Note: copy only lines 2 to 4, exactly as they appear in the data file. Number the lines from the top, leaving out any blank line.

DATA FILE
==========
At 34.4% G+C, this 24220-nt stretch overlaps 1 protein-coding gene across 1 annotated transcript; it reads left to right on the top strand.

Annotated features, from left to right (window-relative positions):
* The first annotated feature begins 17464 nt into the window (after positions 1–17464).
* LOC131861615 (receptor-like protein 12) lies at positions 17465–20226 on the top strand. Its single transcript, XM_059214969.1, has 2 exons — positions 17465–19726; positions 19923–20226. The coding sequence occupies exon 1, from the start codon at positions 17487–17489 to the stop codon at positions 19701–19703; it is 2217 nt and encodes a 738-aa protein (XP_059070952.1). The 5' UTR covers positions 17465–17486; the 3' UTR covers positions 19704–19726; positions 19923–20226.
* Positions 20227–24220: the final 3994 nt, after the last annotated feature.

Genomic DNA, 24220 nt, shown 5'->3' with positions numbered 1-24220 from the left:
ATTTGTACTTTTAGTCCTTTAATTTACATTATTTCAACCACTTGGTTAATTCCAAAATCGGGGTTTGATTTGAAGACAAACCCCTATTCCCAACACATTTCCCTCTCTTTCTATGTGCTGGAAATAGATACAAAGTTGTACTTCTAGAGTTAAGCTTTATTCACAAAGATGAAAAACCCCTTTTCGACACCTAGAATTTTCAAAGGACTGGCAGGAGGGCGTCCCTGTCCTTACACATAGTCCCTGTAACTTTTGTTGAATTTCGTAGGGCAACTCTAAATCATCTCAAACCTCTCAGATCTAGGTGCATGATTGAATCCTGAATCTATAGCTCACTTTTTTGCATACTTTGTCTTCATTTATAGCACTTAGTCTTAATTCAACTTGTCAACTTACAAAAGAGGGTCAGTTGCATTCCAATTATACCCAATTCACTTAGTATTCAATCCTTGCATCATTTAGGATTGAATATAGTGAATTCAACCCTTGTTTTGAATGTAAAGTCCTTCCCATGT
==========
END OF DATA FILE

Annotated features, from left to right (window-relative positions):
* The first annotated feature begins 17464 nt into the window (after positions 1–17464).
* LOC131861615 (receptor-like protein 12) lies at positions 17465–20226 on the top strand. Its single transcript, XM_059214969.1, has 2 exons — positions 17465–19726; positions 19923–20226. The coding sequence occupies exon 1, from the start codon at positions 17487–17489 to the stop codon at positions 19701–19703; it is 2217 nt and encodes a 738-aa protein (XP_059070952.1). The 5' UTR covers positions 17465–17486; the 3' UTR covers positions 19704–19726; positions 19923–20226.